What was I thinking?!
It grieves me how I prioritized entertainment and stuff over relationships and people! But it is so easy to do that in a culture where everyone does the exact same thing. I became as adult, jumped on the proverbial hamster wheel, and spent so much time and money trying to chase whatever it is we all think we want… never really getting anywhere.
Then, I stepped outside of that culture for a few years. Ironically, I found perspective on life back home while living abroad. For some reason (probably because I’m so stubborn) God had to take me outside of my passport country in order to teach me some significant life lessons about how to live inside it.
Serving others—especially “the least of these”—in the name of Jesus made me wonder what I ever found appealing about that dumb hamster wheel. It gives life purpose far beyond anything entertainment and stuff could ever offer.
So now, as I stand at the start of a new season of life, back inside my passport country, I am setting a few guidelines for myself, to try and stay focused on who I want to be here.
- I want the people in my life to always know they are worth more than my schedule or the next item on my to-do list.
- I want to fellowship with others who recognize the value of our relationships, so much so that we sacrifice our own comfort to meet the needs of others in our neighborhoods, schools, communities, and churches.
- I want to prioritize visits with far-away friends over getting a newer car, and place life-changing ministries for orphans and the poor before updating my kitchen counters or bathroom floors.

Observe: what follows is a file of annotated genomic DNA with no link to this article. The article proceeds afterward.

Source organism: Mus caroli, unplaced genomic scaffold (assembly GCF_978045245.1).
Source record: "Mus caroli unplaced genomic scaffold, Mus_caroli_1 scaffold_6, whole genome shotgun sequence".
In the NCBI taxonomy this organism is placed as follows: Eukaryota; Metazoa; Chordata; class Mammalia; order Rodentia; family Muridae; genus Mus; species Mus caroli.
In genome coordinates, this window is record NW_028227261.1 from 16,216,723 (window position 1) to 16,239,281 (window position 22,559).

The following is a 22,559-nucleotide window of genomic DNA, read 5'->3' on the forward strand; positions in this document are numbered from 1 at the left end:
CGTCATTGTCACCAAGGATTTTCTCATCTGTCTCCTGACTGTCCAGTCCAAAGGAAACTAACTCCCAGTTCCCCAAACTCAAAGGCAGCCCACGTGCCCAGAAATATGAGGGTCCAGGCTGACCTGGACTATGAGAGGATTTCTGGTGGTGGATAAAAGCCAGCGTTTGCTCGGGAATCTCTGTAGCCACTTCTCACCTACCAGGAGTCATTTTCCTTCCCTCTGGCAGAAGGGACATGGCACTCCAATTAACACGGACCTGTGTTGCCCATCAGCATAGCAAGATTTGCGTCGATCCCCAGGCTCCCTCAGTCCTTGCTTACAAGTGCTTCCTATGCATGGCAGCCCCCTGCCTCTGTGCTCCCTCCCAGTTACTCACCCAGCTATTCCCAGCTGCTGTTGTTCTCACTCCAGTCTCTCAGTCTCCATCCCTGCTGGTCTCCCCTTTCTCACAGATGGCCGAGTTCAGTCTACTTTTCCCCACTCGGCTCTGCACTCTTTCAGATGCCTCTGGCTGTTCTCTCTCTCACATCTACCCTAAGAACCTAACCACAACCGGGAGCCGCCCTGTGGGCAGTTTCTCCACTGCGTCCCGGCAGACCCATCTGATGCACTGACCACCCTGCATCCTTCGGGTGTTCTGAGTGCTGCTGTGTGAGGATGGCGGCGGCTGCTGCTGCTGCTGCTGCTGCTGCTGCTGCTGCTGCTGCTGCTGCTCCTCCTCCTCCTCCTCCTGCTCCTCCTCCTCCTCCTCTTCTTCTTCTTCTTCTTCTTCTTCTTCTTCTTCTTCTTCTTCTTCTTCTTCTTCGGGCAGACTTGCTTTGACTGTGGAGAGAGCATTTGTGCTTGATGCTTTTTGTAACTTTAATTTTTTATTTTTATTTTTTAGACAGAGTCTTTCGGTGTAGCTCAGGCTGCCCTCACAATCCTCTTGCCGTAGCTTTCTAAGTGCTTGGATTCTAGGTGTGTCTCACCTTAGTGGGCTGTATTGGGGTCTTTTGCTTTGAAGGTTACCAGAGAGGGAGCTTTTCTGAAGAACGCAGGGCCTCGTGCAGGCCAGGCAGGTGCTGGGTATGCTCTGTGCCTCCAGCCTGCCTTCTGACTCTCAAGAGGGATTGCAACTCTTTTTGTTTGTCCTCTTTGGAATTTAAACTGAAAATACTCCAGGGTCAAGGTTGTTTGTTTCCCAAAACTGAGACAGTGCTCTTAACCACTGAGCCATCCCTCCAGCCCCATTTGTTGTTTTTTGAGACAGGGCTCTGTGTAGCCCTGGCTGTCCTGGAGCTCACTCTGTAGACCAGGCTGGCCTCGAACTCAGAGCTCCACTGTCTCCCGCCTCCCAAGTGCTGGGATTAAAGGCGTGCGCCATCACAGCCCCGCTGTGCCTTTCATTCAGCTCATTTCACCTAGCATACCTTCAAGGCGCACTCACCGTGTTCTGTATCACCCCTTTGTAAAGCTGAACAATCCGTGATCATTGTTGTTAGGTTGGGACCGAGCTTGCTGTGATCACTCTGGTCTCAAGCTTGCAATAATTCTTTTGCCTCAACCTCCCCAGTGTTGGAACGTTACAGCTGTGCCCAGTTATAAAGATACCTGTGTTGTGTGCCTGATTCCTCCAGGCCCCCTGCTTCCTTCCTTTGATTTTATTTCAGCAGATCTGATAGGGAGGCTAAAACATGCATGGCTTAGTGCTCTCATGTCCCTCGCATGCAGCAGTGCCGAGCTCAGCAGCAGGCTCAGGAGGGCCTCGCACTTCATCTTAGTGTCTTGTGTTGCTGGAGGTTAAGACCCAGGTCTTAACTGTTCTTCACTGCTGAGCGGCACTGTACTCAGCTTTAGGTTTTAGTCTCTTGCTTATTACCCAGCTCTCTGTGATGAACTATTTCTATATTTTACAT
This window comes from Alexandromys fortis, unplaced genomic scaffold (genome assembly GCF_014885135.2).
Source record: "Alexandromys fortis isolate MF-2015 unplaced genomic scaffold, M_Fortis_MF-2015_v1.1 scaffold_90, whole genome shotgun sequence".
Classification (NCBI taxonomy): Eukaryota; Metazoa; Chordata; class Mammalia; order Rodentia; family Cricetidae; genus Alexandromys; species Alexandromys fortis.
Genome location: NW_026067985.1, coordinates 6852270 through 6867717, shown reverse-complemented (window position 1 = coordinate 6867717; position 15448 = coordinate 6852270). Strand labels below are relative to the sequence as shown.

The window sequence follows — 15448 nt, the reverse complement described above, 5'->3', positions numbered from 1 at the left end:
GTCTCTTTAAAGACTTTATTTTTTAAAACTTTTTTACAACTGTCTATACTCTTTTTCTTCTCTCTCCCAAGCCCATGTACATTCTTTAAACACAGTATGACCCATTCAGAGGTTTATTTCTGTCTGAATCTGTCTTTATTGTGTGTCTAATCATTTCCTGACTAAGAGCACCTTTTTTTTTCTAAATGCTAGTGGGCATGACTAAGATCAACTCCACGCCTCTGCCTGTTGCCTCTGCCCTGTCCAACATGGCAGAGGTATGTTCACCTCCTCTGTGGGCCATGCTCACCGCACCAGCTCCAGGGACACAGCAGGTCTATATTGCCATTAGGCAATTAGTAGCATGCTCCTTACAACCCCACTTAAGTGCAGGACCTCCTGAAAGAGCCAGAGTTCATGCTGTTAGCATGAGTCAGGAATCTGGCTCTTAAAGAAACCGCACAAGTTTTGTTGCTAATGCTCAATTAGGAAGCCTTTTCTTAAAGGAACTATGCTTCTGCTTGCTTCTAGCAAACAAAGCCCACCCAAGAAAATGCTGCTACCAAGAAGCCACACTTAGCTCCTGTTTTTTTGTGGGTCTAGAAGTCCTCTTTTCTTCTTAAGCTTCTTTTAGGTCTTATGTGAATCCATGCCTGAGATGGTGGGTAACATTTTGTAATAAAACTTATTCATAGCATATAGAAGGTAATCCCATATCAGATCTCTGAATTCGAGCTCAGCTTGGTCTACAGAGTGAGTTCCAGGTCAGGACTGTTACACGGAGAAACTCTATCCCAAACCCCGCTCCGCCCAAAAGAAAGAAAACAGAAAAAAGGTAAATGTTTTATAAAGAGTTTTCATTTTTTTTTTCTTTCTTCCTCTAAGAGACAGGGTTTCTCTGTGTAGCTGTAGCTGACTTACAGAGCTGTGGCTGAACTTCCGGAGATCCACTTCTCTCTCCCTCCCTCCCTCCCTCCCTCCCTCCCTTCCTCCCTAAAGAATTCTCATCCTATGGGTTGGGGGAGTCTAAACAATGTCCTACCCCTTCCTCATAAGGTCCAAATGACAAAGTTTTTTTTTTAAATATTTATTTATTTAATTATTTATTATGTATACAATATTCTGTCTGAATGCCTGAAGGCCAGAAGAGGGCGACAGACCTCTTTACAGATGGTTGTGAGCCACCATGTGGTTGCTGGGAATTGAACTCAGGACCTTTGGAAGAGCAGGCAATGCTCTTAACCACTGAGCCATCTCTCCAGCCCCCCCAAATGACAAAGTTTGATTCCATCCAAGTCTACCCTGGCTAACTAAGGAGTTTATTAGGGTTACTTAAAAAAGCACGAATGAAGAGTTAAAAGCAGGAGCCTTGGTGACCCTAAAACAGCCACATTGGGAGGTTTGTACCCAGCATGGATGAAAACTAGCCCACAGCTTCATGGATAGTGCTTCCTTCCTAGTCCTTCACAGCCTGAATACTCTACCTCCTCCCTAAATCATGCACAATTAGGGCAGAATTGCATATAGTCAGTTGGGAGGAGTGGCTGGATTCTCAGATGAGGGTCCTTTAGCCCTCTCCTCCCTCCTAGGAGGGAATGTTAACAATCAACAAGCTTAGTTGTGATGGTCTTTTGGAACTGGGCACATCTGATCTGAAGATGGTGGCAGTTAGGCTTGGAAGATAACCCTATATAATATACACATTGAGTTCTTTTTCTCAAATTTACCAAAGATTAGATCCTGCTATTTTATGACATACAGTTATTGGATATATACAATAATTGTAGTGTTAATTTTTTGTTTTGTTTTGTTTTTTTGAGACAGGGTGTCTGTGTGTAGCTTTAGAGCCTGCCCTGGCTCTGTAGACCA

- I want to invest more in a group of young soccer players than social media or entertainment, and cherish time with my kids (even while sitting in traffic on the way to school or practice and even when we aren’t exactly *getting along*) over more hours spent climbing the professional ladder.
- I want to use wisely the gifts I’ve been given, regardless of whether others are impressed.
- I want to have friends who hold me accountable, and encourage them to do the same.
- I want to serve joyfully, without placing any sort of conditions on when, where, or how I will serve as God leads.
- I want to offer the endless grace to those within my passport country that I extended to those outside of it.
- And when I fail (because I will definitely fail), I want to humbly ask forgiveness… so that when others fail me, I would also love mercifully.
I’ll be honest: I’m petrified about whether I can make this last. (I was petrified to even make this post live!) So many of us know what it’s like to go on a short-term mission trip and come back different… only to see that difference fade quickly when the culture once again becomes louder than the Voice of Truth.
But. I. don’t. want. to. assimilate. I want to forever live out the change Christ has made in me and to model it for my children.
And so I ask: are you in? Can we band together to be the change we want to see in our nation?